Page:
If you’ve never played a multiplayer slot game before then it can be a little bit complicated. It’s worth reading this review so that you can get your head around how that side of it works, plus you’ll want to know what we think of the game overall. Our in-depth review should tell you everything you need to know to help you to decide whether Marine Mayhem is the game for you.
There’s only really one special feature in the proper slot game of Marine Mayhem, but we’ll also talk you through the Multiplayer aspect of the game here so that you know what you’re letting yourself in for. Read on to get to grips with all sides of this interesting take on a deep-sea slot:
Treasure Chest Wilds
Marine Mayhem only has one special feature that you’d find in a normal slot game, which comes in the form of the Treasure Chest symbol acting as a Wild. That means that it could substitute in for any other symbol on the reels and turn a line into a winning one, provided there were enough of the other symbols to cause this to be the case. The most frustrating thing about landing a Wild is when you do so but there are no other symbols helping it to create a winning line!
Multiplayer Community Jackpot
The Multiplayer aspect of Marine Mayhem is where the game’s more interesting aspects kick in, as well as as when the RTP shifts up a gear. We’ll talk more about that a bit later, but for now let’s give you a quick explanation of how the Multiplayer side of the game works. In essence, the game plays like a normal slot, with your spins winning you money if you get a winning combination of symbols on your active pay lines. You’ll also get points on random symbols that land on your lines, which will be added to your Points column for the game. You get them by landing three, four or five matching points values on consecutive symbols, with amounts ranging from one-hundred to nine-hundred points.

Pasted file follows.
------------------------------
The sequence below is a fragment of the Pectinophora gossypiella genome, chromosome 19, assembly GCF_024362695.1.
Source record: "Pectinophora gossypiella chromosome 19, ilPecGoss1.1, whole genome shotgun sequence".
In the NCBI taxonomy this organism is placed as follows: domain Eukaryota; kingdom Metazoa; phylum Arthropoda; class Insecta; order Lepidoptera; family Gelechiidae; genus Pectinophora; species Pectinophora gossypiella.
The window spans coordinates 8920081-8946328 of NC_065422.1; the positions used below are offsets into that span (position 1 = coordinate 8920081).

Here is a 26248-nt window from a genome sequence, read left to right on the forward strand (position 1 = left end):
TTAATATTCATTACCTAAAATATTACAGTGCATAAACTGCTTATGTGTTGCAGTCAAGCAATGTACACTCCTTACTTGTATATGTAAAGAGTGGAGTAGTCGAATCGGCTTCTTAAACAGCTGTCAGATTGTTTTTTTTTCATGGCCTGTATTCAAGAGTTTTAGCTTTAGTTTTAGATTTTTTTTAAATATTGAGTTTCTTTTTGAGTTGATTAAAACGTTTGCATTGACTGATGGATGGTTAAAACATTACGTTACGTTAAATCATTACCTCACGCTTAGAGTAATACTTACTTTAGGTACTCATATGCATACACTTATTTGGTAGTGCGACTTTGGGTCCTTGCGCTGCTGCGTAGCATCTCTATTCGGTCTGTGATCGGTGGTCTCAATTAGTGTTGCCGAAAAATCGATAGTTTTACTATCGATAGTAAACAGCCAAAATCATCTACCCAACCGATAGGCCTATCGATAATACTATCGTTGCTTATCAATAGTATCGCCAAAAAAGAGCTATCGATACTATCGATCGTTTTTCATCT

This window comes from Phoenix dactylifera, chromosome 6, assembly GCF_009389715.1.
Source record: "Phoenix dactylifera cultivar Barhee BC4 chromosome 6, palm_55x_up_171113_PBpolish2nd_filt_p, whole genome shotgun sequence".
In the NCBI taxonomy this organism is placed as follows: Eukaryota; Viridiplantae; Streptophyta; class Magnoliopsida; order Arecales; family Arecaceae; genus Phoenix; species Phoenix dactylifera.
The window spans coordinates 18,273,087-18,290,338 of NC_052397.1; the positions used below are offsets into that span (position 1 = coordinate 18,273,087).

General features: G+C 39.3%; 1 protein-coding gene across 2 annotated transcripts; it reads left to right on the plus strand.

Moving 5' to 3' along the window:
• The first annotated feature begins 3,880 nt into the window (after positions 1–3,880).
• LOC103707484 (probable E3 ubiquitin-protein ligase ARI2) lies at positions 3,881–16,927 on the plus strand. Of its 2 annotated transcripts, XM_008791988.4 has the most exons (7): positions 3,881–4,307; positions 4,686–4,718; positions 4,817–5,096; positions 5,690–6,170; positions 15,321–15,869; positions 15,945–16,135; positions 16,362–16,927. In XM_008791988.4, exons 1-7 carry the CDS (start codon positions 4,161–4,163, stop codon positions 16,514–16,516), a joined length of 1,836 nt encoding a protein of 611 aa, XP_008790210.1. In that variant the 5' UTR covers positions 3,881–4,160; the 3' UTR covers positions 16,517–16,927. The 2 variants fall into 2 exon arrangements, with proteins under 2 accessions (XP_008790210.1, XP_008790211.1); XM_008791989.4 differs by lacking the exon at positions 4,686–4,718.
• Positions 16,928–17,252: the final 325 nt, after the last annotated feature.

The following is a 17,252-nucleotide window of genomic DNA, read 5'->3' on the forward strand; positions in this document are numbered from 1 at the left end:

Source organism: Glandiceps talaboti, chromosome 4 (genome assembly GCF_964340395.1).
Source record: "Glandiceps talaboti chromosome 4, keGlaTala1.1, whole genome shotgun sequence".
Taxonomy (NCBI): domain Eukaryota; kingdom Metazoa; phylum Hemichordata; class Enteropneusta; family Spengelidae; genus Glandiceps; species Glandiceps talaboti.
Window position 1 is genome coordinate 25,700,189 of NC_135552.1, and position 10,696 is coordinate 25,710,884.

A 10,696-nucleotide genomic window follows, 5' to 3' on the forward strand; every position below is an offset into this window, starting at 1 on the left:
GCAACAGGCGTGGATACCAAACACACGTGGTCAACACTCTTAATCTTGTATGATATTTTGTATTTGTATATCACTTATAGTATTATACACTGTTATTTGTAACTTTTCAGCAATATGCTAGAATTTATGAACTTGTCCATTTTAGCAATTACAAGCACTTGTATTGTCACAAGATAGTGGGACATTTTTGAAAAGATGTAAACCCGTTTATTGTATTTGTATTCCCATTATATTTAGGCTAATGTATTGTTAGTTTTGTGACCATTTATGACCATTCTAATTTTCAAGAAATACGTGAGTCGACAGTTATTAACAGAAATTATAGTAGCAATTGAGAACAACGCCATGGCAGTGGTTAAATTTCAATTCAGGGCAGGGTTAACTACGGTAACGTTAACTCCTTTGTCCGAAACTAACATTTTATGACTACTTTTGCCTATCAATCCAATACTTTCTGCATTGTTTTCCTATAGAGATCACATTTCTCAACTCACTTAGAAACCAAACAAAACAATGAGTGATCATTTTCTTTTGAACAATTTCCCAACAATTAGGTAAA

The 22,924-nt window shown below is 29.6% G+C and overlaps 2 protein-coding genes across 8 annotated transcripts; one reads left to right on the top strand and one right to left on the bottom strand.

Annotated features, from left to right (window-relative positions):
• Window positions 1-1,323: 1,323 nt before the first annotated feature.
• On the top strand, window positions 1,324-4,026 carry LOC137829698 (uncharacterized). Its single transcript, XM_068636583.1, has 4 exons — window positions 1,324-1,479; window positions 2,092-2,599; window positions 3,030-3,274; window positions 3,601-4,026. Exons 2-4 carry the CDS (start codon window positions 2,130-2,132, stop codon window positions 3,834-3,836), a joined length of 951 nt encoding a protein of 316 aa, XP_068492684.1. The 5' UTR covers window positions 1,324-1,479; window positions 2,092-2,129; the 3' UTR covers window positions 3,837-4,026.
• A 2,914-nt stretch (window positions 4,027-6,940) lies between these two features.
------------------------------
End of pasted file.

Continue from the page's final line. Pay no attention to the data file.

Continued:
You may well be wondering what the point of those points being accumulated is, exactly, with the answer being that there is a countdown clock in the top righthand corner of the game that will have a random time of between two and five minutes on it as you enter the game. When the clock gets to zero, the Community Reels become active and will spin to determine how much of the community jackpot, that all players have been contributing towards, will be won. It will be shared between the top ten players with the most points on the leaderboard. Points reset to zero at the end of each Community Reels spin, meaning that only the points gained over the previous few minutes worth of reel spins will count.
The Community Reels
In Marine Mayhem, the Community Reels are made up of a number of coloured 7s. The combination of those 7s once they’ve landed will determine how much of the Community Jackpot will be shared between the top ten players on the leaderboard. If it’s three randomly coloured 7s then it will be 20%; 40% of the pot will be shared out for three Blue 7s; three White 7 symbols will see 60% shared out between the players; 80% will be given out for three Red 7s, whilst 100% of the Community Jackpot will become active if three Gold 7s land on the reels.
As the main game goes on and the clock counts down, you’ll see the top fifteen players according to the points they’ve amassed. Obviously that list will shift and change depending on how many points different players accumulate. When the clock strikes zero, the top three players will earn the largest percentage of the jackpot, with players in positions four to ten receiving slightly less. Anyone outside of the top ten will not receive any share of the Community Jackpot. You’ll know from looking at the leaderboard where you are and what the maximum amount you can win will be, presuming that three Gold 7s land when the reels finish spinning.